The first objective of this change process was to modify the quality of interfaces between the executive team members, including with their CEO.   This allowed for a rapid increase of each individual’s ability to take responsibilities and inform their local environment of all their personal and collective initiatives.  This first team-coaching step was paradoxically focused on liberating the CEO.  This type of contextual or cultural change first operated within the executive team of an organization is the first step towards implementing a cultural transformation within the larger system collectively lead by the executive team.

When executives within a system collectively take pertinent initiatives, assume responsibilities, and empower themselves to act appropriately, they collectively model new behavior for the rest of their organization.  Then everyone begins to spontaneously analyze needs, make decisions, implement actions and inform their larger professional environment of their progress towards designated goals.  Based on lower echelon risk taking and initiative this true delegation is made possible with executive coaching and executive team coaching.  Unbinding the delegation paradox is very often the focus of systemic team coaching and systemic organization coaching.  Of course, this is possible only in contexts where on all levels there exists sufficient motivation for change.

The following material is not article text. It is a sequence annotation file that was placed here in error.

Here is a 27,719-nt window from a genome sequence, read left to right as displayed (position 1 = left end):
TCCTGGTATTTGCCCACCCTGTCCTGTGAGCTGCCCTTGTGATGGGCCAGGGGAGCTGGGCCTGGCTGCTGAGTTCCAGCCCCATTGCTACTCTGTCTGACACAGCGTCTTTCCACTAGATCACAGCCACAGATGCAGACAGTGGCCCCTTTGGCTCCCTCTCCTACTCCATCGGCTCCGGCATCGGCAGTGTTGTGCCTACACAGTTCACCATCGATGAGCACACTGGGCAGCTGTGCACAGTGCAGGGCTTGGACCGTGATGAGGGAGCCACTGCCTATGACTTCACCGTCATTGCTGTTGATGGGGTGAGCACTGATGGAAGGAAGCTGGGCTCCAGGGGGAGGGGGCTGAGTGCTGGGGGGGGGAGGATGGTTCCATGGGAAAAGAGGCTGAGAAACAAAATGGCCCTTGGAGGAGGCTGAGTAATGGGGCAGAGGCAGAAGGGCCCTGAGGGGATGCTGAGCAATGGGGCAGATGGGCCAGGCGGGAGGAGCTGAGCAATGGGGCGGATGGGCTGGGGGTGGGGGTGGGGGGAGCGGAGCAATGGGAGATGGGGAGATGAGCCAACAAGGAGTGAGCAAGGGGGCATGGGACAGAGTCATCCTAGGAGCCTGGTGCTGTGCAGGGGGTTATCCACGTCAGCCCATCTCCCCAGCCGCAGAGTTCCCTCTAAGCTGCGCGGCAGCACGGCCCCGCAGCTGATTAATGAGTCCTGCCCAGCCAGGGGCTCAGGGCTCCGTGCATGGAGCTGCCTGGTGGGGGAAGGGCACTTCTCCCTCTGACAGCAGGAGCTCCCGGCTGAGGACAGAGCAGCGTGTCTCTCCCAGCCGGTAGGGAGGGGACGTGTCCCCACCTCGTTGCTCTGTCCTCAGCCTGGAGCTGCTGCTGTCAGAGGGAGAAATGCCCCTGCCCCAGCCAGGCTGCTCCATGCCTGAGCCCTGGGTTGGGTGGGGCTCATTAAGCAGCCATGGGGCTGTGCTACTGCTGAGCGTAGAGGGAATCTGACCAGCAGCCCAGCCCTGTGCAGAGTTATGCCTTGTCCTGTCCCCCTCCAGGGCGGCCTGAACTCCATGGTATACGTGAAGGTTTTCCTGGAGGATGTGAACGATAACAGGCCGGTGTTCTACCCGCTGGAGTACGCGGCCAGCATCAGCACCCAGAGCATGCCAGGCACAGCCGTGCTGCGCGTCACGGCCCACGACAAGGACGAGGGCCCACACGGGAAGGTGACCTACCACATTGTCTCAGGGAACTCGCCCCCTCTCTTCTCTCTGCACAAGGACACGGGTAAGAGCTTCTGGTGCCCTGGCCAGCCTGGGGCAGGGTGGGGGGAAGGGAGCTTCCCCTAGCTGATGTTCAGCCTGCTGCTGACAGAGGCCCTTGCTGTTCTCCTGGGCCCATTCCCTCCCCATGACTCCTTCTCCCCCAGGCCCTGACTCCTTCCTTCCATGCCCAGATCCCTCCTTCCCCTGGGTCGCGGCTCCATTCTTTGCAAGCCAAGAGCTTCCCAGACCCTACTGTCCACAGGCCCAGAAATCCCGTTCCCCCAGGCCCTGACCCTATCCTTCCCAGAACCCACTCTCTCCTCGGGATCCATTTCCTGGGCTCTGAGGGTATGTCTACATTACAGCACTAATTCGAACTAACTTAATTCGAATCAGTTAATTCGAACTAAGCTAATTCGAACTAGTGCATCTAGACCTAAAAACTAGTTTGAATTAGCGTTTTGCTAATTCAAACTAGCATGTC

The Executive Paradox of Motivation

The Executive Paradox of Controls

The Executive Paradox of Decision-Making


The above text offered descriptions of coaching paradoxes and executive paradoxes has included illustrations of a number of possible coaching attitudes, strategies and tools. These systemic tools and strategies aim to embrace paradoxes, use them or play with them in order to permit positive client resolution, growth and development.  Much in the same way as Alexander the Great brandished his sword to slice through the Gordian knot, the best strategy to deal with paradoxical quagmires is also to cut right through them.  In some cases, creativity, humor and powerful coaching questions and interventions serve this exact purpose.  Sometimes, counter paradoxes will surface and be appropriately served by the systemic coach. They strategies jolt, surprise and unbalance clients. Some paradoxical tools may seem incomprehensible or confusing to clients because in fact, they offer to completely change client perspectives.   That is precisely what helps them expand, deploy, think and feel out of their box.